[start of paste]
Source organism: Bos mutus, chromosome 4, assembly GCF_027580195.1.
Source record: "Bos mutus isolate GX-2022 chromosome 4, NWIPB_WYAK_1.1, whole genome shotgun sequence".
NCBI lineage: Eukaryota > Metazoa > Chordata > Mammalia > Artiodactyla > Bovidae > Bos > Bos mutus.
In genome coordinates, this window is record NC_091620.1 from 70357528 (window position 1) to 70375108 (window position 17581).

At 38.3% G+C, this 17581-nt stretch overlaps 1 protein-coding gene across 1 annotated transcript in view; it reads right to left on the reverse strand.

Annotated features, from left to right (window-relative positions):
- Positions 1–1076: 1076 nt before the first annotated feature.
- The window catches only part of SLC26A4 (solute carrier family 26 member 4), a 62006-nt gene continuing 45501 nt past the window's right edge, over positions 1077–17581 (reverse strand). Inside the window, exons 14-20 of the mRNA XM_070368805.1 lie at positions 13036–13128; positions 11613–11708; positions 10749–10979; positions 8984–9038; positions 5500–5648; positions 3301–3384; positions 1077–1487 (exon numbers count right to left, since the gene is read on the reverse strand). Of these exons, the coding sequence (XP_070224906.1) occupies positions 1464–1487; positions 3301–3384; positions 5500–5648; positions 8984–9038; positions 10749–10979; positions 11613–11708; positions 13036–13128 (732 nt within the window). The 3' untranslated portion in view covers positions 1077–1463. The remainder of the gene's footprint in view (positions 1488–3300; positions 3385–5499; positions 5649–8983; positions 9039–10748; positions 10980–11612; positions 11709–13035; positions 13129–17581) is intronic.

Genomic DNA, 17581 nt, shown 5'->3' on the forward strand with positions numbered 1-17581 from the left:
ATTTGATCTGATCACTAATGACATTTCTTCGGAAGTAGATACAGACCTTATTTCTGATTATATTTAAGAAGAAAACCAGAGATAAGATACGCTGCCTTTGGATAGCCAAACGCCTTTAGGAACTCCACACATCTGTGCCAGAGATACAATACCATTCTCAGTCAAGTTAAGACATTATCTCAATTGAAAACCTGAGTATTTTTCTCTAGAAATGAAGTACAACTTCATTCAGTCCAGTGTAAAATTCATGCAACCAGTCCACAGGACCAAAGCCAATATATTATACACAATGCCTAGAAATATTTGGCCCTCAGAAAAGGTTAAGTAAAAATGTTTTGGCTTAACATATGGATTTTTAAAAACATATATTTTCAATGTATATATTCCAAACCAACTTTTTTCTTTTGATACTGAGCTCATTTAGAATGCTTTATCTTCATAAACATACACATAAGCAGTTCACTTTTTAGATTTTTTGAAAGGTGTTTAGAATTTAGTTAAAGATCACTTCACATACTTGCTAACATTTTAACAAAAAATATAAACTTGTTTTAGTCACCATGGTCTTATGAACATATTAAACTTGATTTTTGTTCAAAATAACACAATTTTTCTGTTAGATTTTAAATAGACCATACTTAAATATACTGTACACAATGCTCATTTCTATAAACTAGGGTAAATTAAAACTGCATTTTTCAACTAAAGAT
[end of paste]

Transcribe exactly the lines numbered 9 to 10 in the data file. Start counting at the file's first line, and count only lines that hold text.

Genomic DNA, 17581 nt, shown 5'->3' on the forward strand with positions numbered 1-17581 from the left:
ATTTGATCTGATCACTAATGACATTTCTTCGGAAGTAGATACAGACCTTATTTCTGATTATATTTAAGAAGAAAACCAGAGATAAGATACGCTGCCTTTGGATAGCCAAACGCCTTTAGGAACTCCACACATCTGTGCCAGAGATACAATACCATTCTCAGTCAAGTTAAGACATTATCTCAATTGAAAACCTGAGTATTTTTCTCTAGAAATGAAGTACAACTTCATTCAGTCCAGTGTAAAATTCATGCAACCAGTCCACAGGACCAAAGCCAATATATTATACACAATGCCTAGAAATATTTGGCCCTCAGAAAAGGTTAAGTAAAAATGTTTTGGCTTAACATATGGATTTTTAAAAACATATATTTTCAATGTATATATTCCAAACCAACTTTTTTCTTTTGATACTGAGCTCATTTAGAATGCTTTATCTTCATAAACATACACATAAGCAGTTCACTTTTTAGATTTTTTGAAAGGTGTTTAGAATTTAGTTAAAGATCACTTCACATACTTGCTAACATTTTAACAAAAAATATAAACTTGTTTTAGTCACCATGGTCTTATGAACATATTAAACTTGATTTTTGTTCAAAATAACACAATTTTTCTGTTAGATTTTAAATAGACCATACTTAAATATACTGTACACAATGCTCATTTCTATAAACTAGGGTAAATTAAAACTGCATTTTTCAACTAAAGAT